Previous page: Impulse response of a sphere 
As explained on the previous page, the MiePlot computer program (freely available from here) can simulate the scattering of short pulses (e.g. duration of 5 fs) of light by homogeneous spherical particles using all of the calculation methods available in MiePlot, such as:
The previous page showed examples of the impulse response calculated using Mie theory for scattering at θ = 150°. Similar calculations using the Debye series can identify the order p of the scattering process where:
The diagrams on this page have been calculated for the following conditions:
Note that all of the diagrams on this page have been calculated using the assumption that the refractive index of water is constant across the bandwidth of the 5 fs pulse. This assumption is NOT correct (as indicated on the previous page), but it facilitates comparisons with the results of ray tracing calculations which assume a monochromatic source of light at the nominal wavelength λ = 650 nm.
Ray tracing using geometrical optics can identify the ray paths contributing to the scattering –and can even be extended to include the effects of surface waves. It is clear that examining the impulse response at a particular scattering angle θ can give valuable information about the scattering processes at that value of θ. However, much more information is revealed if the impulse response is plotted as a function of θ, as in Fig. 1 below.
Fig. 1 has been calculated using Mie theory, but Debye series calculations have been used to identify the order p of the scattering processes. The maximum intensity occurs for p = 0 at θ = 0° (forward scattering) and t ≈ 67 fs. Note the time reference (t = 0) corresponds to p = 0 reflection from the exterior of the sphere at θ = 180°
Fig. 2 is similar to Fig.1 except that the calculations are based on geometrical optics. There are significant differences between these two diagrams (mainly due to that fact that Fig.2 excludes diffraction and surface waves), but the overall pattern is similiar. This similarity will be used to explain many of the features seen in Fig. 1.
Comparison of Figs. 1 and 2 shows that the intensity of scattering predicted by geometrical optics can be inaccurate, but it is useful to consider the propagation of rays and their associated time delays. In particular, a ray with impact parameter b results in scattering at angle θ with a time delay t – as defined by the following equations for a sphere of radius r and refractive index n_{1} immersed in a medium with refractive index n_{0}:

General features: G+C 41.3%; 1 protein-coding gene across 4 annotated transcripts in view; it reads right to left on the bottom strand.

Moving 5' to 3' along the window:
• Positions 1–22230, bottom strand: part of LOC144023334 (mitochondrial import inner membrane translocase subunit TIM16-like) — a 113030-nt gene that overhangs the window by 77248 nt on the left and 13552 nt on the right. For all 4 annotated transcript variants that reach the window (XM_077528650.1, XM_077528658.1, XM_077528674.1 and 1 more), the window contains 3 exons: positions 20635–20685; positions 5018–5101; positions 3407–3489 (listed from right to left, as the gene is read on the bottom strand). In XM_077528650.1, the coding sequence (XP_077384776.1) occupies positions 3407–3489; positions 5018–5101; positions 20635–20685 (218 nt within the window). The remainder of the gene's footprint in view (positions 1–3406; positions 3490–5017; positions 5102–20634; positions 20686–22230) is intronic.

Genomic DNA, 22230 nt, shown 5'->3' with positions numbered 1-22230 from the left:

t = 2 r / c [ n_{0} [1  √(1  b^{2})] + n_{1} p cos [arcsin [b n_{0} / n_{1}]] ] where c is the speed of light in a vacuum = 3 x 10^{8} metres per second.
i = arcsin (b)
for p = 0: θ = 2 i  180°
for p = 1: θ = 2 i  2 arcsin [b n_{0} / n_{1}]
for p > 1: θ = 2 i  2 p arcsin [b n_{0} / n_{1}] + (p  1) 180°
These equations have been used to identify the detailed scattering mechanisms in the following diagrams which show the results of Debye series calculations for individual values of p.


Fig. 3 shows the impulse response calculated using the Debye series for p = 0 (external reflection + diffraction). The curve on the left side of Fig. 1 corresponds to reflection from the exterior of the sphere – as shown by the line marked with the values of the impact parameter b obtained from raytracing calculations. In this case, b = 0 corresponds to θ = 180° and t = 0, whilst b = 1 corresponds to θ = 0° and t = 66.7 fs. The p = 0 scattering contributions at t > 66.7 fs seem to be exclusively the result of diffraction, as described in more detail in the papers entitled "Separating diffraction from scattering: the milliondollar challenge" and "Mie scattering in the time domain. Part II. The role of diffraction" (both available here).
Fig. 4 shows the impulse response calculated using the Debye series for p = 1 (transmission through the sphere). Again, the time delays calculated by raytracing have been superimposed on the curves: in this case, b = 0 corresponds to θ = 0° and t = 88.8 fs, whilst b = 1 corresponds to θ = 82.75° and t = 125.4 fs. The p = 1 scattering contributions for t > 125.4 fs are due to surface waves – as marked by the dashed lines.